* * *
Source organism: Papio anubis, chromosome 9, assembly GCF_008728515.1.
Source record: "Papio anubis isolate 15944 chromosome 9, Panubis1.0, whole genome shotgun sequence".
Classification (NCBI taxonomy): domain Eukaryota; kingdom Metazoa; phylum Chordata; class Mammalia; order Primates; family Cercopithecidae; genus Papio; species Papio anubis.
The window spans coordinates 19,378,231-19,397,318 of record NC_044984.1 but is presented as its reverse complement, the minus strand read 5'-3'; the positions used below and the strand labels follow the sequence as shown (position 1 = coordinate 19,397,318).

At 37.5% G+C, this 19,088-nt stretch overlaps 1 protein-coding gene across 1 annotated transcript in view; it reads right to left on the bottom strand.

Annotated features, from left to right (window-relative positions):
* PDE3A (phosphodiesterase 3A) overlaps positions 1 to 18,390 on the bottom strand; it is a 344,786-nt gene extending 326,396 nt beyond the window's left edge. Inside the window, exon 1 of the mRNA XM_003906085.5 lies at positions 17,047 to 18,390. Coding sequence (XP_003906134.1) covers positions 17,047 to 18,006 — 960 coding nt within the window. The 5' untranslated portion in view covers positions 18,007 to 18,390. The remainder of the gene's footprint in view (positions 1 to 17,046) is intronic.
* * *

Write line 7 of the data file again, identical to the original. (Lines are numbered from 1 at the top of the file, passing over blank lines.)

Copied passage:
* PDE3A (phosphodiesterase 3A) overlaps positions 1 to 18,390 on the bottom strand; it is a 344,786-nt gene extending 326,396 nt beyond the window's left edge. Inside the window, exon 1 of the mRNA XM_003906085.5 lies at positions 17,047 to 18,390. Coding sequence (XP_003906134.1) covers positions 17,047 to 18,006 — 960 coding nt within the window. The 5' untranslated portion in view covers positions 18,007 to 18,390. The remainder of the gene's footprint in view (positions 1 to 17,046) is intronic.